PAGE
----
Bates takes Sheriff’s office; Sparks takes county, loses state
An election night that had not generated much buzz in the weeks leading up to zero hour got anti-climactic somewhat quickly last night.
While a number of statewide races saw early declarations, 25 of 27 Marengo County precincts were in before Republican candidate Bobby Duke conceded the sheriff’s race to Richard E. “Ben” Bates, who earned the Democratic nod over Randy Sanders in the June primary.
“Everybody kept telling me I was going to win it,” Bates said just moments after shaking hands with Duke, who garnered 3,765 votes.
Bates, who tallied 5,098 votes countywide (57.49 percent), credited the loyalty of his supporters with providing him the opportunity.
“Outstanding,” he said of the support he received. “One particular incident where I didn’t have money to pay anybody to go put my signs up; one man sold collards out of his garden to pay for his gas so he could go put my signs up. That showed me pure motivation.”
Bates indicated he hopes to make the most of his term, a plan that he said will begin by developing the relationships between the sheriff’s department and the county as a whole.
“I would like to start a better relationship with the sheriff’s department and all the communities in the county,” Bates said.
Bates was just one of 29 Democratic candidates to earn favor with the majority of Marengo County voters, 3,882 of whom voted straight Democratic Party tickets Tuesday night. The lone Republican to win an election in Marengo County was Jim Main, who ran unopposed for Court of Criminal Appeals Judge.
Polls closed at 7 p.m. sharp across the state and by 7:15, U.S. Senator Richard Shelby had sewn up his fifth term in the United States Senate, despite failing to carry Marengo County.
“I am deeply grateful to the people of Alabama for electing me to a fifth term in the U.S. Senate. I will continue to listen to their concerns and fight for their interests as the Senate addresses the serious challenges our nation faces,” Shelby, who lost Marengo County by a mere 105 votes, said in an official statement.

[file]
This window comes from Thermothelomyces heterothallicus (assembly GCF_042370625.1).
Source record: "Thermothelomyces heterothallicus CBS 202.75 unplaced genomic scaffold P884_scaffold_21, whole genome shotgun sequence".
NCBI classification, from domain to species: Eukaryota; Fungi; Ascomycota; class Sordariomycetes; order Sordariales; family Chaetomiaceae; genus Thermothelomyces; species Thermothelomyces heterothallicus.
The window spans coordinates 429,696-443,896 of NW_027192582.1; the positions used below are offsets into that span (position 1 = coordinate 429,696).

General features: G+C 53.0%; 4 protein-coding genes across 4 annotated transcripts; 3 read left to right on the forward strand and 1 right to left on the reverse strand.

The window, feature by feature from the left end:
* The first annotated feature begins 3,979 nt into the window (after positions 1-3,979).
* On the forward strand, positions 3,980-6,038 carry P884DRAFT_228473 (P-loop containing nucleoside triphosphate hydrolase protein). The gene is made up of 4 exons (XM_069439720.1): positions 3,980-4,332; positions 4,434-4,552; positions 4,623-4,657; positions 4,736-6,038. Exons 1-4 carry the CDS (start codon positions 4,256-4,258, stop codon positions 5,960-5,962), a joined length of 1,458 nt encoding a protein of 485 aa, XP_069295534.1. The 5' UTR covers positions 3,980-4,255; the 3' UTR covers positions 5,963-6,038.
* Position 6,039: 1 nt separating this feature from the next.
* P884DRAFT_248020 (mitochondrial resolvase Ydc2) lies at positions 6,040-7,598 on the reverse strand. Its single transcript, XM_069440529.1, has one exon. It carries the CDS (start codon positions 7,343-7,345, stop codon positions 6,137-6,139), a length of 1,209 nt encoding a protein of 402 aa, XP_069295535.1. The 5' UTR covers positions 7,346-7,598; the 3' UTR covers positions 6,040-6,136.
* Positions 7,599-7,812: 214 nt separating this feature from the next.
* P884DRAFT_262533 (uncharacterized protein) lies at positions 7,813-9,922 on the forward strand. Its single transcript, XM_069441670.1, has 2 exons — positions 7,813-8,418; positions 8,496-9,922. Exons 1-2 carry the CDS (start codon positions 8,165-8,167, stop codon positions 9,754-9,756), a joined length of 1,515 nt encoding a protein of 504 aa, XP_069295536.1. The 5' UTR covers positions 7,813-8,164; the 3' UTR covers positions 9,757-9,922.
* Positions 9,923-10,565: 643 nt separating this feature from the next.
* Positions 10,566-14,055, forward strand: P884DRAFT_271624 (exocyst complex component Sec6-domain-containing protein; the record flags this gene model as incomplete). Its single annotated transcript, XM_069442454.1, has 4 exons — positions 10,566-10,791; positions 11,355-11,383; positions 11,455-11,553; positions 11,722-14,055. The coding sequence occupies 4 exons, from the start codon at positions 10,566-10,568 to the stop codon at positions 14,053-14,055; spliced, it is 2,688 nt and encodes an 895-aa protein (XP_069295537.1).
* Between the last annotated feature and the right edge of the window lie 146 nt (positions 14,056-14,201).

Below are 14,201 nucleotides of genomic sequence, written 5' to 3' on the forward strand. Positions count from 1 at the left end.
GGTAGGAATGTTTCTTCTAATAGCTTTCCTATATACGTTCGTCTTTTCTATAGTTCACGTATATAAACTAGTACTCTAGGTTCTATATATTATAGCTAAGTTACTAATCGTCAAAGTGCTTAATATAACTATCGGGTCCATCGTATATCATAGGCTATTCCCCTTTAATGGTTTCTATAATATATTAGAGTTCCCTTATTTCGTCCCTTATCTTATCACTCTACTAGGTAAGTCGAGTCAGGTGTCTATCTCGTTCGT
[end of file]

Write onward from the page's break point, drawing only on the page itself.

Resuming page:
By 8:30 p.m. Republican nominee Dr. Robert Bentley was declared the winner in the race for Governor of Alabama. Bentley, a physician from Tuscaloosa, trounced Democratic nominee and Alabama Commissioner of Agriculture and Industries, Ron Sparks. Locally, Sparks took the majority of the votes with 5,080 (57.15 percent) of the 8,972 ballots cast in the county.
Democratic nominee Terri Sewell defeated Republican hopeful Don Chamberlain in what turned out to be a historic election to the United States House of Representatives.
Congresswoman-elect Sewell made history by becoming the first African American woman elected to Congress in Alabama history. Sewell, who earned 4,983 (57.09 percent) Marengo County votes, will fill the seat being vacated by Artur Davis, who did not seek re-election to the position.
“Words cannot truly express my gratitude for all that you have done over the past 20 months,” Sewell said. “Together, we ran a campaign to be proud of and just now the press has called the election in our favor, with unofficial results of 73 to 27 percent. From the bottom of my heart, I want to thank you for the time, energy, money and prayers you have poured so generously into this campaign. Without you, we could not have made history tonight or have had this opportunity to bring a vision for real progress to Washington.”
In the race for Lieutenant Governor, Jim Folsom Jr. and Kay Ivey went down to the wire statewide. However, Folsom was the clear favorite among Marengo County voters, having gotten 5,643 (63.86 percent) of the vote.
Luther Strange earned the Attorney General nod statewide, but Marengo County leaned toward Democratic candidate James H. Anderson, who took 5,026 (57.45 percent) votes.
Marengo County also liked Scott Gilliland (53.25 percent) in the Secretary of State race, Charley Grimsley (54.89 percent) for State Treasurer and Miranda Karrine Joseph (53.71 percent) for state auditor. In the bid to replace Sparks as Commissioner of Agriculture and Industries, Glen Zorn took Marengo County (55.16 percent of votes) by a wide margin over John McMillan.
Greg Griggers remained District Attorney for the 17th Judicial Circuit with an unopposed victory that saw only 46 write-in votes. District Nos. 1 and 3 saw Fred Armstead and John Crawford, Jr. win in unopposed races while Michael Thompson defeated Independent Thomas E. Rodgers by earning 75.39 percent of the vote to win the seat for District No. 5.
Stuart Eatmon Jr. is once again Marengo County Coroner after an unopposed race while Clifton McKnight (District 3) and Barbara Rose Pritchett (District 5) won unopposed races for Marengo County Board of Education seats.